I've seen my younger border collie bite a hateful goat in the face for not moving when she told him to, but yeah, I don't think the idea of biting a person has ever entered her pretty little head.



  16. #36
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    some people do schutzhund with border collies: http://www.youtube.com/watch?v=-Yj9FvJ7qns

    most of the "biting of people" in protection work isn't about actually biting people- from the dogs point of view, the dogs are playing a fun tug game. Most dogs who enjoy playing tug can be taught to do bitework. They aren't being aggressive or attacking, they think they are playing a fun game. Dogs who are actually aggressive tend to not do very well in protection work.



  17. #37
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    Funny you mention that Wendy, my ACD male will be starting bite work soon, mostly to keep him mentally occupied.

    I have found that almost any breed can be a great family dog FOR THE RIGHT FAMILY. And equally as much, almost any breed can be a horrific family dog in the wrong family. Unfortunatly many people gets dogs because they're cute puppies, or they like the look of the breed, or a friend had a perfect one, etc. Then they expect the dog to learn to fit their lifestyle instead of changing their life to meet the dogs needs.

    And I'll be the first to admit, our first ACD we got because my (now)DH loved her apperance. However once he picked out the pretty face we made sure the even living in an apartment we would be able to meet her needs. She has her moments, and will always be a fear biter, but we adjusted to her in most ways instead of the other way around.
    You can't fix stupid.... but you can breed it!



  18. #38
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    Jul. 19, 2007
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    If I were going to get a dog who'd eat intruders, I'd consider mastiff types. Most apparently are very loyal to 'their' family and very defensive. (I can think of legitimate reasons to get a dog that is not going to tolerate intruders.)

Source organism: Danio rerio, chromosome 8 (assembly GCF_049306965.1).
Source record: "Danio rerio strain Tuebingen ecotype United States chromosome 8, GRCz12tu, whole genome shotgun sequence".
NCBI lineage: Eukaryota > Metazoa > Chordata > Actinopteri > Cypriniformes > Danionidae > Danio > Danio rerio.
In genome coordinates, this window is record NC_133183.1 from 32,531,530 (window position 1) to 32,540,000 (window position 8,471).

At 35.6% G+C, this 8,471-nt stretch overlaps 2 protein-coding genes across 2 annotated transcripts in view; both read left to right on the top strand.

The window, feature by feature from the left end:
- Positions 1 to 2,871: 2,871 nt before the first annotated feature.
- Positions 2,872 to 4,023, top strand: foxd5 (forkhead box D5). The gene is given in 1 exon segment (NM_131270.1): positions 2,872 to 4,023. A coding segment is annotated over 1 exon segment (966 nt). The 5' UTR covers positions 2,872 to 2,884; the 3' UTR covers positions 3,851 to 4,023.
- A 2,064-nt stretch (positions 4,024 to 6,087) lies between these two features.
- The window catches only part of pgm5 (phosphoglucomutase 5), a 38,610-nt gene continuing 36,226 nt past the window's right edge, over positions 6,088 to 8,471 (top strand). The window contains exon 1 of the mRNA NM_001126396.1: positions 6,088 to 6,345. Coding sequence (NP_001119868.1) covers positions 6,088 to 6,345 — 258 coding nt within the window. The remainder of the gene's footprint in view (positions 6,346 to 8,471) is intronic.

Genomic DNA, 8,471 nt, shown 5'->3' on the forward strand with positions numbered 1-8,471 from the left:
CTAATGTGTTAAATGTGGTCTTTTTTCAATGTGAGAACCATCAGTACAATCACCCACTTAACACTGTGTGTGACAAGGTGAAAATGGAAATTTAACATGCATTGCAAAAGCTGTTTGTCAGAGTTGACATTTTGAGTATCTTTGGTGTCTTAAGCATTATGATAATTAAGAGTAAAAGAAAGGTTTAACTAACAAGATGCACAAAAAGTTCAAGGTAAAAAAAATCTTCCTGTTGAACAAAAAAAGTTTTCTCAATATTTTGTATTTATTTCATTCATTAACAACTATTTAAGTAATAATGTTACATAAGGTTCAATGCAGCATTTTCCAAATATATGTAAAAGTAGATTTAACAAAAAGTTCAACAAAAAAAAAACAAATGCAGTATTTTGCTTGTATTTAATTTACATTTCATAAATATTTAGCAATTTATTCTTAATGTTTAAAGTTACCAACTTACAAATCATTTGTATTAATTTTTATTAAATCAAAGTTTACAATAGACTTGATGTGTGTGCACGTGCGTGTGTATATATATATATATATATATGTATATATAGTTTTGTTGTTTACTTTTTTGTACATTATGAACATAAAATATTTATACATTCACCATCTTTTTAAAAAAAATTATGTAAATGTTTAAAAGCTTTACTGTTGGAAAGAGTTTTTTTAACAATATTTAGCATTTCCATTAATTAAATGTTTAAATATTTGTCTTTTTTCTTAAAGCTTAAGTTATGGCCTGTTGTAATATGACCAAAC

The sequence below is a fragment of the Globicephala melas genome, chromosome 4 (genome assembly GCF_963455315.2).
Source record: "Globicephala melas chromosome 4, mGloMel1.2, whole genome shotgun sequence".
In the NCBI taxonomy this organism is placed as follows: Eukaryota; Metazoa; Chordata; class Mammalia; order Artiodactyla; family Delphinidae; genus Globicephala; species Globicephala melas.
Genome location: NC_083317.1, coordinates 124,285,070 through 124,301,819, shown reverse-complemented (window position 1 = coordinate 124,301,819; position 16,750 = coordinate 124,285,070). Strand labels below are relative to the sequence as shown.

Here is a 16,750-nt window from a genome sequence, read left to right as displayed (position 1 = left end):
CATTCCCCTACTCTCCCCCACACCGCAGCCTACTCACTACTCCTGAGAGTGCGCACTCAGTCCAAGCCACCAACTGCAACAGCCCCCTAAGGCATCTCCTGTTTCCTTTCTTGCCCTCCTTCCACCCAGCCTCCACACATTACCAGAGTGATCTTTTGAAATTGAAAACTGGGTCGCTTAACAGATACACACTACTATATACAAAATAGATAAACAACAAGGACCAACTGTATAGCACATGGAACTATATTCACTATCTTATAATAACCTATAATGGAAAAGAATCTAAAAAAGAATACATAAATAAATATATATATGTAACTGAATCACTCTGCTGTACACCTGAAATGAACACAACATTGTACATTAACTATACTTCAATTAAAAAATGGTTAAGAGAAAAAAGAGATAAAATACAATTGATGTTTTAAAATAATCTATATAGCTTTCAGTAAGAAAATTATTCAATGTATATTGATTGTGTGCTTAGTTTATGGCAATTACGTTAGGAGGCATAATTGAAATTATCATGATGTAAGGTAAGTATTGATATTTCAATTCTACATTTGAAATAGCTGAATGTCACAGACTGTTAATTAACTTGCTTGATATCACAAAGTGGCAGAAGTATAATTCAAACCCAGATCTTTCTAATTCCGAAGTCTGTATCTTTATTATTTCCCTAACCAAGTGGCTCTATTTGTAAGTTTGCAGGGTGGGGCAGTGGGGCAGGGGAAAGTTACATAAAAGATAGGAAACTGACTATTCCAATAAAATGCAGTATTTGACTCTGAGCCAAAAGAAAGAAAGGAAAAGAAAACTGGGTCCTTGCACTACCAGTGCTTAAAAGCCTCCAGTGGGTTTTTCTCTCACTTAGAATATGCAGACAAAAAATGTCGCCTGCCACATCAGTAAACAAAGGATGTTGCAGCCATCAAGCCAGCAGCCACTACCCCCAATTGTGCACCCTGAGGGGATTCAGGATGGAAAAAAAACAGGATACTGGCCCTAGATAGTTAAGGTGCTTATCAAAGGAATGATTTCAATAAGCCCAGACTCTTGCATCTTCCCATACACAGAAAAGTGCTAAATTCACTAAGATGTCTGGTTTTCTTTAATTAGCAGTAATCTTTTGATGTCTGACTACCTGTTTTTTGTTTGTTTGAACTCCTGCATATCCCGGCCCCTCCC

Now, a dog I really wouldn't be comfortable with as a 'pet' would be some of the livestock guardian breeds...they're bred to be such independent workers you REALLY have to be on the ball with training and control. That and I just can't see them as super-happy without a job.



  19. #39
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    Why does everyone claim that their breed is a family dog? I wouldn't claim that my favorite breed/types are great hunting dogs, or fantastic guard breeds, so why is there this insistence that breeds which need careful, focused handling and training are just swell for families? If your breed is one of those that demands special handling to be happy, safe members of society, then no, the breed is not a family dog breed. Nicely chosen, raised and handled individuals may be making some families happy, but that's not the same as saying the breed as a whole is appropriate for families.

    Totally unrelated subject: Modern dog breeds go back to roughly 1850. The Molosser thing is fantasy.



  20. #40

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    I Researched Cane Corso's when looking for a service dog candidate for myself. I went with a different breed, but not after I missed out on a big lug of a Mastiff at the city shelter. I know a woman with a SD who is a Cane Corso and he is awesome. Maybe in 10 years I will have one when my current pup is ready to retire or slow down.

    To the person who posted pics.... LOVE EM! Beautiful. Power and beauty. Lovely.
    "You are a child of the universe, no less than the trees and the stars;
    you have a right to be here." ~ Desiderata by Max Ehrmann